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Collection on the Minnesota Twins

Identifier: M/A 0291

Description of Contents

The Minnesota Twins Collection consists of 8 boxes and 2 scrapbooks. Boxes 1 through 4 include full newspapers and clippings. Programs and Scorecards, Media Guides, and Magazines are filed in boxes 5 through 7. Box 7 also includes reports and publications, promotional material, and miscellaneous items. Realia is located in Box 8. Oversize 1 and 2 are scrapbooks consisting of newspaper clippings.


  • 1960 - 2002


Access Restrictions

The collection is available for use in Special Collections during the department's open hours.


Minnesota has a long history of baseball that includes amateur teams organized throughout the state before the Civil War. In 1884, four Minnesota cities boasted professional minor league teams (Northwestern League): Minneapolis, St. Paul, Stillwater, and Winona. The teams could not financially sustain the season and had to transfer to the Union Association, the nation's major league in operation at the time. St. Paul is credited as Minnesota's first major league team.

The next several years reflected issues arising from inconsistent funding and lack of organization. With the turn of the century, new leagues were forming, including the creation of the American League (major league) in 1901. In 1902, the St. Paul Saints and the Minneapolis Millers became charter members in a new minor league, the American Association. The teams played in the American Association for 59 seasons. The Millers and Saints topped the league, respectively first- and second-best records, of all the teams that played in that period.

Amateur baseball is a proud tradition in Minnesota and remains active throughout the state. Even so, most of baseball's spotlight has been focused on the major league since 1961. Major League Baseball granted Minneapolis an extension team in 1960. Instead of creating the extension team in Minnesota, the Washington (D.C.) Senators were transferred to Minnesota upon Washington owner Calvin Griffith's request. The extenstion team was formed in Washington, D.C. The name "Twins" was carefully deliberated to encompass both Minneapolis and St. Paul without favoritism and hopeful of widespread support, inclusive of the "Twin" Cities. Minnesota was enthusiastic about the new team even though its years in Washington had not been exceptional. Great players emerged in these early years of Minnesota Twins baseball, including Bob Allison; Baseball Hall of Famers Harmon Killebrew and Rod Carew; Tony Oliva, American League's 1964 Rookie of the Year; and Zoilo Versalles, American League's 1965 Most Valuable Player. The Minnesota Twins won the American League Pennant in 1965. The team went to the World Series in 1965 but lost to the Los Angeles Dodgers.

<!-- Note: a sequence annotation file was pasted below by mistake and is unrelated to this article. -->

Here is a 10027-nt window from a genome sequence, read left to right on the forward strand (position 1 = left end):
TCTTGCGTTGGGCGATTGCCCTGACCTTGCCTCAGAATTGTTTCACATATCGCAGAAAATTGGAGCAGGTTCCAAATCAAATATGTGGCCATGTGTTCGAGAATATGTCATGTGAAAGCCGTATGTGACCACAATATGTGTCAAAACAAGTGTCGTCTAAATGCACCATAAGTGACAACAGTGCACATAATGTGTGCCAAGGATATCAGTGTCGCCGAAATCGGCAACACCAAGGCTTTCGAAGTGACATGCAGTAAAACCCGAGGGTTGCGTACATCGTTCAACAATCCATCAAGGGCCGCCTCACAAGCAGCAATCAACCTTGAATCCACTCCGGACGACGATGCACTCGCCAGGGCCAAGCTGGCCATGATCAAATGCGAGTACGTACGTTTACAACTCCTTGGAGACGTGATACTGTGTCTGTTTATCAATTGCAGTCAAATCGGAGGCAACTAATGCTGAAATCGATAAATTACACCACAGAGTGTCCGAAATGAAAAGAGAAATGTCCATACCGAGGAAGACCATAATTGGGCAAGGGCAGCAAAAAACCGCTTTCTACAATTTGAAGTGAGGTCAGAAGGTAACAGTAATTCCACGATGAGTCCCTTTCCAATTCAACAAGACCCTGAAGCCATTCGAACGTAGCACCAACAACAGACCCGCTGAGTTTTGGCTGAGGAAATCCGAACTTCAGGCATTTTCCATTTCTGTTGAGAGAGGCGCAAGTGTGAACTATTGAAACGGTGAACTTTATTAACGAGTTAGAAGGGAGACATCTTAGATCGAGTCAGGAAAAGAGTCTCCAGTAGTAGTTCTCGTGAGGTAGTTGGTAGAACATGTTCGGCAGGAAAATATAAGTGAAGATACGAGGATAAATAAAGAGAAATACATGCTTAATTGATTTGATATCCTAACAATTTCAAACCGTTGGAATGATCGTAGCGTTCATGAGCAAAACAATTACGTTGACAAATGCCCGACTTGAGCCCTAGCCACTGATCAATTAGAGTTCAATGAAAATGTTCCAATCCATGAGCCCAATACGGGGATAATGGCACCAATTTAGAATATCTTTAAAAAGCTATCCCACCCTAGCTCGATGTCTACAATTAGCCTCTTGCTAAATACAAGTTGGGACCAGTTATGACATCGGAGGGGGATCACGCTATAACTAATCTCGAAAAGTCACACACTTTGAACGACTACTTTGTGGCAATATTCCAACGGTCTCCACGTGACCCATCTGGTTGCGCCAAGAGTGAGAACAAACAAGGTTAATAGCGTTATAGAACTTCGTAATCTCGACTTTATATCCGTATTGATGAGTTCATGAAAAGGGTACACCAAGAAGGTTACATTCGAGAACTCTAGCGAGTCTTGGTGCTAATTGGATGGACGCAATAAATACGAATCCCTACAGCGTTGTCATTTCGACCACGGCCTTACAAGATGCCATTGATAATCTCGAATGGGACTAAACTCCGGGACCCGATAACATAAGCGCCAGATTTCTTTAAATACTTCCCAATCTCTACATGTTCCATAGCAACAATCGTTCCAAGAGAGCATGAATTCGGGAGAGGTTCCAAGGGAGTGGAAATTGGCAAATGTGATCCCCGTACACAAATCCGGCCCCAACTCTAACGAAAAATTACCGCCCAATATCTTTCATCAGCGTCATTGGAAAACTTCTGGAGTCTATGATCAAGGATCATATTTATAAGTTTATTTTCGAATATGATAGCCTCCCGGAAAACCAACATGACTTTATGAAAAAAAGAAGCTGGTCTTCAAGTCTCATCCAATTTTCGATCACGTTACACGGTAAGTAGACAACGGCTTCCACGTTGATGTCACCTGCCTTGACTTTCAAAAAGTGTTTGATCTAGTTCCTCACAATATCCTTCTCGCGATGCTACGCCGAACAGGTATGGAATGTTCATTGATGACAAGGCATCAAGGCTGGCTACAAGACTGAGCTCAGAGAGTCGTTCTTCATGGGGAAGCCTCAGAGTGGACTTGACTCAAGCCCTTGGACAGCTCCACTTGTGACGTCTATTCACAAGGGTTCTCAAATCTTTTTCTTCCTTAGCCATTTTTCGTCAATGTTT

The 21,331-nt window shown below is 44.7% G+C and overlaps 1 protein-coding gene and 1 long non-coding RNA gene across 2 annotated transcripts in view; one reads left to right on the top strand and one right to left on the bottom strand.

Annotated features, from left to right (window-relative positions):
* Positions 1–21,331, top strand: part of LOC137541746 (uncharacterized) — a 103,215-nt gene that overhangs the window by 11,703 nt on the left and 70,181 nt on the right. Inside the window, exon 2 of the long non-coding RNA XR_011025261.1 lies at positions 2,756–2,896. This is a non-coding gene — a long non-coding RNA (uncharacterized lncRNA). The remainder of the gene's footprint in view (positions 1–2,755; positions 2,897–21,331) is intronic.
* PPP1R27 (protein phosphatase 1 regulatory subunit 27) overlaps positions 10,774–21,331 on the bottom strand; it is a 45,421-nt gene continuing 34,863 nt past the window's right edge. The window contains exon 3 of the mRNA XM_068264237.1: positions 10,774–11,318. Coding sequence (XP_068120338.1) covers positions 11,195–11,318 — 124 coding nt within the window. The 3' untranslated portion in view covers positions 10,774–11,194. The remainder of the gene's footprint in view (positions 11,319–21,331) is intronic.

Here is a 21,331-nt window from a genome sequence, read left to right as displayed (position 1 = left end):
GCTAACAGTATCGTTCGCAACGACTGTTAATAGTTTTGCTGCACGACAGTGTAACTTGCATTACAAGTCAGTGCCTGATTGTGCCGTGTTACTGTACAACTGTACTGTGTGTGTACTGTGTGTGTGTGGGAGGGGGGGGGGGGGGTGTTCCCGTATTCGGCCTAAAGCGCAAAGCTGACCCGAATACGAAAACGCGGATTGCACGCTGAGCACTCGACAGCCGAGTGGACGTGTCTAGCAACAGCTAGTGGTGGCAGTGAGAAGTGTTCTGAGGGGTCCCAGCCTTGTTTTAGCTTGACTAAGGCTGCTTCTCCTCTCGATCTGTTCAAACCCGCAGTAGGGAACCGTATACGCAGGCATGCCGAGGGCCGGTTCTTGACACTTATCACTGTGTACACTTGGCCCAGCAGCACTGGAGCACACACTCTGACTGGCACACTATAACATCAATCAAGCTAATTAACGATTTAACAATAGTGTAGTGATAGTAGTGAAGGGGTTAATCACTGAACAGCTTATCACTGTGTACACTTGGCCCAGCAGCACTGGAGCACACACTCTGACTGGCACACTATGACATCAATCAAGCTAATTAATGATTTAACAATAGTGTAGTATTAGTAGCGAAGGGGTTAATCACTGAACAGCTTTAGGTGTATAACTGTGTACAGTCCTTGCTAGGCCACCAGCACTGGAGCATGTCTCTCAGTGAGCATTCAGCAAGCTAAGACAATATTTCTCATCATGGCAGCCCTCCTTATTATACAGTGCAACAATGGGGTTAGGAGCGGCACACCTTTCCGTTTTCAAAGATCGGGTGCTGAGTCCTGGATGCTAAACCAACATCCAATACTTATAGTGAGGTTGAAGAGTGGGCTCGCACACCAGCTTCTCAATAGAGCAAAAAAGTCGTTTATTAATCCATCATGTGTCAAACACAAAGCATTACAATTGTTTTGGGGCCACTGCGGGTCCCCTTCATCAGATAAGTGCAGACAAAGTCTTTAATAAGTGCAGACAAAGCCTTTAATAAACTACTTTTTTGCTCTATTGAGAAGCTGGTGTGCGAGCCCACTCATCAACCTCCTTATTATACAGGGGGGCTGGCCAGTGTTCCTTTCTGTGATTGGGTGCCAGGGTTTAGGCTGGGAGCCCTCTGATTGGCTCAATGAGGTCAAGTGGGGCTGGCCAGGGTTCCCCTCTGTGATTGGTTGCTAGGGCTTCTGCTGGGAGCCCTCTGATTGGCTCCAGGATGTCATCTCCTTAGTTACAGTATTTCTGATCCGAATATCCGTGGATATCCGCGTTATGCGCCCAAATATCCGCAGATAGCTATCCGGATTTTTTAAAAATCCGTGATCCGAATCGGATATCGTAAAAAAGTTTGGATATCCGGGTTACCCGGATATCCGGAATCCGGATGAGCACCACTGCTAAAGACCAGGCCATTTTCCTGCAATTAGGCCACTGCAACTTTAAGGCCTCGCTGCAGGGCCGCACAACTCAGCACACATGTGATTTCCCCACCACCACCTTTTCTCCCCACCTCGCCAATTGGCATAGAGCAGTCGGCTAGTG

In 1912, Clark Griffith, baseball player and manager, bought 10 percent interest in the Washington Senators. In 1919, Griffith purchased controlling interest that began the long-standing Griffith ownership of the team. Calvin Griffith took over ownership in 1954. Ownership of the Minnesota Twins stayed with the Griffith family until 1984 when it was sold to Carl Pohlad.

Under new ownership and with the addition of new players, the Minnesota Twins won the World Series Championship in 1987 and 1991 against the St. Louis Cardinals and the Atlanta Braves respectively. Hall of Famers Kirby Puckett, Bert Blyleven, and Steve Carlton, as well as Frank Viola, American League's 1988 Most Valuable Player and recipient of the Cy Young Award, and Kent Hrbek are among the players that led the Twins to World Series Champions in 1987. Chuck Knoblauch, 1991 Rookie of the Year, joined the team that saw another success in 1991 as World Series Champions.

In the first decade of the twenty-first century, the Twins compiled the longest streak of consecutive winning seasons since moving to Minnesota. This period also marks controversy over talk of relocation of the team to a different city. Because of the financial weaknesses the team faced in relation to other teams in the league, discussions circulated about moving the Twins to a different city, threatening to end major league baseball in Minnesota. A contributing issue in these debates was the stadium that the Twins played in, the Hubert H. Humphrey Metrodome. Public and private support came to the Minnesota Twins to build a new, outdoor stadium that would be used only for baseball and have natural turf. The inaugural game was played in Target Field on April 12, 2010. Prior to that, the Metrodome had served as the Twins' stadium from 1982. Previous to the Metrodome, the Metropolitan Stadium had been the Twins' home field since their inception in 1961.


7.58 Linear Feet (8 boxes, 2 oversize)

Language of Materials


Collection on the Minnesota Twins
Rebecca Wolf
December 2013
Description rules
Describing Archives: A Content Standard
Language of description
Script of description

Repository Details

Part of the Hennepin County Library Special Collections Repository

Minneapolis Central Library
300 Nicollet Mall
Minneapolis MN 55401 U.S.A.